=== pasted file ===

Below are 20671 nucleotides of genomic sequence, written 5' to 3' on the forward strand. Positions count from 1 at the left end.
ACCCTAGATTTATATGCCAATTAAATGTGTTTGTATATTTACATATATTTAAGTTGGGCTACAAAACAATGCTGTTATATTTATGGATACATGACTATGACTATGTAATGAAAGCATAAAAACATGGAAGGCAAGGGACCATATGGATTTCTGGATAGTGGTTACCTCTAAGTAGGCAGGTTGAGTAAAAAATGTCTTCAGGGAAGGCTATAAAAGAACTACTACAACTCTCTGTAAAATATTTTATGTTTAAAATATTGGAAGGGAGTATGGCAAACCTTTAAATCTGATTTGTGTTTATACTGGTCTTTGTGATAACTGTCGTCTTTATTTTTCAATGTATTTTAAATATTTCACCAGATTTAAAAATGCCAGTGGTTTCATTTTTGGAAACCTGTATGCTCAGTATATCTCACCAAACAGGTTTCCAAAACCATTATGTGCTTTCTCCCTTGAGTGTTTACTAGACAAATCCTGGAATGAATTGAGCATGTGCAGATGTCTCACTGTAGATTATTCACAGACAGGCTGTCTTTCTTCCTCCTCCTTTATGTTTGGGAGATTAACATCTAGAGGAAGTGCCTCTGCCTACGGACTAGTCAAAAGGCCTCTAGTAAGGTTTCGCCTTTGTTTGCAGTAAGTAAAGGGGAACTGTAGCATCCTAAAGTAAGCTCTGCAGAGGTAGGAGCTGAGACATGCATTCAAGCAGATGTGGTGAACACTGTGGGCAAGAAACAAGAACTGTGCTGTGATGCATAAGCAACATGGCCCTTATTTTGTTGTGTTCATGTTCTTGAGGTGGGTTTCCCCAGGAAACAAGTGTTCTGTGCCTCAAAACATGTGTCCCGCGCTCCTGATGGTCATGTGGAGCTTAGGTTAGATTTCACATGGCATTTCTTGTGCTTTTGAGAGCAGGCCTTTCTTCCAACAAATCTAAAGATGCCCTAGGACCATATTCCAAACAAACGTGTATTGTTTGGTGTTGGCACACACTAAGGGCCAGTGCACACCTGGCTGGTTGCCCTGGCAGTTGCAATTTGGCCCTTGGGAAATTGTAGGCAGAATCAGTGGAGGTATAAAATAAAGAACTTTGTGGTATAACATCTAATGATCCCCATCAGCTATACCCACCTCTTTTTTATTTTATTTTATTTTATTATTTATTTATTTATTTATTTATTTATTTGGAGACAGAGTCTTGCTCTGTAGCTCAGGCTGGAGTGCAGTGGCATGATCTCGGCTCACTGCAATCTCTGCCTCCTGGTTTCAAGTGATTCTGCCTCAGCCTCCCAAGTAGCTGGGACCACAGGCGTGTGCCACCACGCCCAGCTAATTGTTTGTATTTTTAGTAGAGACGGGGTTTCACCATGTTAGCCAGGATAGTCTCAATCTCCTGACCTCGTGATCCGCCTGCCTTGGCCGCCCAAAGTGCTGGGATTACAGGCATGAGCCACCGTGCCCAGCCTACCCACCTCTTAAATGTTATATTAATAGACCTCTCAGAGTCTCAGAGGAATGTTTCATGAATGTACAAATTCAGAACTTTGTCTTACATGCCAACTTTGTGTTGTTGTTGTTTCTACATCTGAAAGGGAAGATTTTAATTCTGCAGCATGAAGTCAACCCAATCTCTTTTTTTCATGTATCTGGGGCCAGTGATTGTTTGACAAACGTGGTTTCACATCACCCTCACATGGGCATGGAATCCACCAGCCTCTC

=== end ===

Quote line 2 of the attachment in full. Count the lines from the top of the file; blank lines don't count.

ACCCTAGATTTATATGCCAATTAAATGTGTTTGTATATTTACATATATTTAAGTTGGGCTACAAAACAATGCTGTTATATTTATGGATACATGACTATGACTATGTAATGAAAGCATAAAAACATGGAAGGCAAGGGACCATATGGATTTCTGGATAGTGGTTACCTCTAAGTAGGCAGGTTGAGTAAAAAATGTCTTCAGGGAAGGCTATAAAAGAACTACTACAACTCTCTGTAAAATATTTTATGTTTAAAATATTGGAAGGGAGTATGGCAAACCTTTAAATCTGATTTGTGTTTATACTGGTCTTTGTGATAACTGTCGTCTTTATTTTTCAATGTATTTTAAATATTTCACCAGATTTAAAAATGCCAGTGGTTTCATTTTTGGAAACCTGTATGCTCAGTATATCTCACCAAACAGGTTTCCAAAACCATTATGTGCTTTCTCCCTTGAGTGTTTACTAGACAAATCCTGGAATGAATTGAGCATGTGCAGATGTCTCACTGTAGATTATTCACAGACAGGCTGTCTTTCTTCCTCCTCCTTTATGTTTGGGAGATTAACATCTAGAGGAAGTGCCTCTGCCTACGGACTAGTCAAAAGGCCTCTAGTAAGGTTTCGCCTTTGTTTGCAGTAAGTAAAGGGGAACTGTAGCATCCTAAAGTAAGCTCTGCAGAGGTAGGAGCTGAGACATGCATTCAAGCAGATGTGGTGAACACTGTGGGCAAGAAACAAGAACTGTGCTGTGATGCATAAGCAACATGGCCCTTATTTTGTTGTGTTCATGTTCTTGAGGTGGGTTTCCCCAGGAAACAAGTGTTCTGTGCCTCAAAACATGTGTCCCGCGCTCCTGATGGTCATGTGGAGCTTAGGTTAGATTTCACATGGCATTTCTTGTGCTTTTGAGAGCAGGCCTTTCTTCCAACAAATCTAAAGATGCCCTAGGACCATATTCCAAACAAACGTGTATTGTTTGGTGTTGGCACACACTAAGGGCCAGTGCACACCTGGCTGGTTGCCCTGGCAGTTGCAATTTGGCCCTTGGGAAATTGTAGGCAGAATCAGTGGAGGTATAAAATAAAGAACTTTGTGGTATAACATCTAATGATCCCCATCAGCTATACCCACCTCTTTTTTATTTTATTTTATTTTATTATTTATTTATTTATTTATTTATTTATTTGGAGACAGAGTCTTGCTCTGTAGCTCAGGCTGGAGTGCAGTGGCATGATCTCGGCTCACTGCAATCTCTGCCTCCTGGTTTCAAGTGATTCTGCCTCAGCCTCCCAAGTAGCTGGGACCACAGGCGTGTGCCACCACGCCCAGCTAATTGTTTGTATTTTTAGTAGAGACGGGGTTTCACCATGTTAGCCAGGATAGTCTCAATCTCCTGACCTCGTGATCCGCCTGCCTTGGCCGCCCAAAGTGCTGGGATTACAGGCATGAGCCACCGTGCCCAGCCTACCCACCTCTTAAATGTTATATTAATAGACCTCTCAGAGTCTCAGAGGAATGTTTCATGAATGTACAAATTCAGAACTTTGTCTTACATGCCAACTTTGTGTTGTTGTTGTTTCTACATCTGAAAGGGAAGATTTTAATTCTGCAGCATGAAGTCAACCCAATCTCTTTTTTTCATGTATCTGGGGCCAGTGATTGTTTGACAAACGTGGTTTCACATCACCCTCACATGGGCATGGAATCCACCAGCCTCTC